# Difference between revisions of "FA19:Prelim 2 guide"

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(solutions coming soon: [[Media:fa19-prelim2-sample-sol.pdf]]). | (solutions coming soon: [[Media:fa19-prelim2-sample-sol.pdf]]). | ||

− | Review session [[Media:fa19-p2rev-board| board image]] And [https://vod.video.cornell.edu/media/t/1_c63qphr8 video]. | + | Review session [[Media:fa19-p2rev-board.pdf| board image]] And [https://vod.video.cornell.edu/media/t/1_c63qphr8 video]. |

Here is a brief summary of what we've covered; for an exhaustive list see the [[Main Page]]: | Here is a brief summary of what we've covered; for an exhaustive list see the [[Main Page]]: |

## Latest revision as of 09:17, 30 October 2019

Prelim 2 will cover all material covered in lecture and homework between 9/27 and 10/25. I will update this guide after Monday's lecture to reflect what we have covered and what is in scope. Material covered on prelim 1 will not be directly tested, although you will still need to know how to write proofs and work with the basic mathematical objects necessary for those topics. Material that you have had homework problems on will be tested more heavily. The exam will be closed book, closed notes, and will be 90 minutes long.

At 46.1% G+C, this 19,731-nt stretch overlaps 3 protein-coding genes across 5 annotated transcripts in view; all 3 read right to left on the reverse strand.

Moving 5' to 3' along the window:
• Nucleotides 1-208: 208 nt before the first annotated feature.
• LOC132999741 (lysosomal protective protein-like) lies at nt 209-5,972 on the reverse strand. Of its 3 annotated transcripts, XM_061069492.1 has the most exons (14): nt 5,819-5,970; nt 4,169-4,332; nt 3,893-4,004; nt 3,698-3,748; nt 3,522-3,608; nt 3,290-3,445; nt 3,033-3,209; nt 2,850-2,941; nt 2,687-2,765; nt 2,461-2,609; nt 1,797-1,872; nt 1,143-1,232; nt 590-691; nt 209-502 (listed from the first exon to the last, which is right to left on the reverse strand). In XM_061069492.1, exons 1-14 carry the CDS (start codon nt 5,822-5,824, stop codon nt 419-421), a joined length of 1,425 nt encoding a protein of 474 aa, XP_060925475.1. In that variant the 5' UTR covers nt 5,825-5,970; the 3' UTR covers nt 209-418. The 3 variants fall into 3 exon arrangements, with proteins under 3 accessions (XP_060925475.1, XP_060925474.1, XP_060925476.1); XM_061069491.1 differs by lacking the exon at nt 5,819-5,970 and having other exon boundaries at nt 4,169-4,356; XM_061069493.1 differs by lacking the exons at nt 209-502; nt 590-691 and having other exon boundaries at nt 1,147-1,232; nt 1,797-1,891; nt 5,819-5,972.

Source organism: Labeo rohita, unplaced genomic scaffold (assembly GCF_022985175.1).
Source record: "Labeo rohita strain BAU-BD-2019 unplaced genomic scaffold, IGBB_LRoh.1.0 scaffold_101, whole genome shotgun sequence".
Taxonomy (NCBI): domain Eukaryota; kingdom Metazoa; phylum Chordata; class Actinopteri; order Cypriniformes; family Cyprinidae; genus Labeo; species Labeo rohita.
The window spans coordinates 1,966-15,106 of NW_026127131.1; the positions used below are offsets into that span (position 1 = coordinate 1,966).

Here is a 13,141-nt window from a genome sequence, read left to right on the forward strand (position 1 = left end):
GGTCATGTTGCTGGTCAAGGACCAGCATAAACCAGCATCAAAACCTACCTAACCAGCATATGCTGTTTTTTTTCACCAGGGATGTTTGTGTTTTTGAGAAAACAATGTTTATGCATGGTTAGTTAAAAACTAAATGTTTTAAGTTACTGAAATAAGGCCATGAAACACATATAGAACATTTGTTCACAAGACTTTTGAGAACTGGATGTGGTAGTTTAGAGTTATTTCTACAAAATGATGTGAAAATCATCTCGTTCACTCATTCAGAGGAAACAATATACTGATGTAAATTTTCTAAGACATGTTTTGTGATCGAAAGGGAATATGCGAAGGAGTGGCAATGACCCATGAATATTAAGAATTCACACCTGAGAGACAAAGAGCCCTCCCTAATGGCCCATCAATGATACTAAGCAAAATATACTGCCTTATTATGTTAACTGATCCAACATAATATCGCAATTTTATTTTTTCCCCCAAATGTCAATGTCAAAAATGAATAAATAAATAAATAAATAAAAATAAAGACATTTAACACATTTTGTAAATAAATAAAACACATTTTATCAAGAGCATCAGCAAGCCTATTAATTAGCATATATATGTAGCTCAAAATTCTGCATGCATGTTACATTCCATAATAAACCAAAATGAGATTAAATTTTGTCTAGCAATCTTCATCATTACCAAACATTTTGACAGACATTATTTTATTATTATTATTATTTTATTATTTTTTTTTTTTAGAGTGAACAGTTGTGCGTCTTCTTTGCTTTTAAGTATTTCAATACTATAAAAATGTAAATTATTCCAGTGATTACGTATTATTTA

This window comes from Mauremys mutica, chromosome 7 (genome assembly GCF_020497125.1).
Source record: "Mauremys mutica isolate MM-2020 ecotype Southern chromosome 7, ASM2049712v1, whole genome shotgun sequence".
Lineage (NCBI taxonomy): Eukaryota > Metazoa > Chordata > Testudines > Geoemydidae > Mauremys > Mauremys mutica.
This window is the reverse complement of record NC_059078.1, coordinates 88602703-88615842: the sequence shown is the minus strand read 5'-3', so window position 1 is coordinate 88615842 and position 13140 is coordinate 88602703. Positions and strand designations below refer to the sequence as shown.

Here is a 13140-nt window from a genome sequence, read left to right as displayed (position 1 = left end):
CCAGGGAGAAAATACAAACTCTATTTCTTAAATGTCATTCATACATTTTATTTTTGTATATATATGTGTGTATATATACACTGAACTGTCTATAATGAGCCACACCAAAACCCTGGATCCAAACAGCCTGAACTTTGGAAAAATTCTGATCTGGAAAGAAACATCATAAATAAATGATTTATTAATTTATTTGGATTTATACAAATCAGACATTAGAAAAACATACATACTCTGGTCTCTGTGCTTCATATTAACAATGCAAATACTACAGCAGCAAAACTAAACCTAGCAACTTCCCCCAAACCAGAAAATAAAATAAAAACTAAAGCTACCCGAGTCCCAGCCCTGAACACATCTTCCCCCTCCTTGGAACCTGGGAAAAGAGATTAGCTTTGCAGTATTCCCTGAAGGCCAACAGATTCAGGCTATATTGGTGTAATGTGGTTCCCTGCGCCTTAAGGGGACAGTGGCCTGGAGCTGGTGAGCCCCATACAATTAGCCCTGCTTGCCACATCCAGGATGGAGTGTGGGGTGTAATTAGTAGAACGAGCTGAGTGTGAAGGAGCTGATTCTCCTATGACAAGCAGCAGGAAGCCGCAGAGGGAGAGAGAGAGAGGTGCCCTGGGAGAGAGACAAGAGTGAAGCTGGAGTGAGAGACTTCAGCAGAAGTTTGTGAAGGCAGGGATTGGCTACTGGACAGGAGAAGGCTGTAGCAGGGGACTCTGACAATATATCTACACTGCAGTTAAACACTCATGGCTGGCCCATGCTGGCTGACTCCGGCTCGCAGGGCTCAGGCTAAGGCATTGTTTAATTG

**Update:** Based on where we got in lecture on 10/25, I've decided not to include automata theory in the scope of the exam. You should ignore the sample questions having to do with automata.

Here are some sample questions from past prelims: Media:fa19-prelim2-sample.pdf (solutions coming soon: Media:fa19-prelim2-sample-sol.pdf).

Review session board image And video.

Here is a brief summary of what we've covered; for an exhaustive list see the Main Page:

- Equivalence relations
- Induction
- Be able to do proofs by weak induction, strong induction, and structural induction (structural induction will be covered on 10/23).
- Understand inductively defined sets and inductively defined functions, including BNF notation (this will be covered on 10/23)
- Be able to apply the algorithms contained in inductive proofs

- Number theory
- Key definitions:
- Key algorithms:
- finding the base b representation,
- Euclid's GCD algorithm,
- finding Bézout coefficients,
- finding modular inverses,
- fast exponentiation
- computing φ(p) where is prime
- computing φ(pq) where and are distinct primes,
- RSA encryption and decryption

- Key results:

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- Automata theory
- Be able to build DFAs for simple problems
- Understand how to prove that a DFA is correct
- Key definitions:
- Key results
- Know how to prove that an automaton is correct (by giving and proving a specification for Lecture 23 Automata constructions) , see

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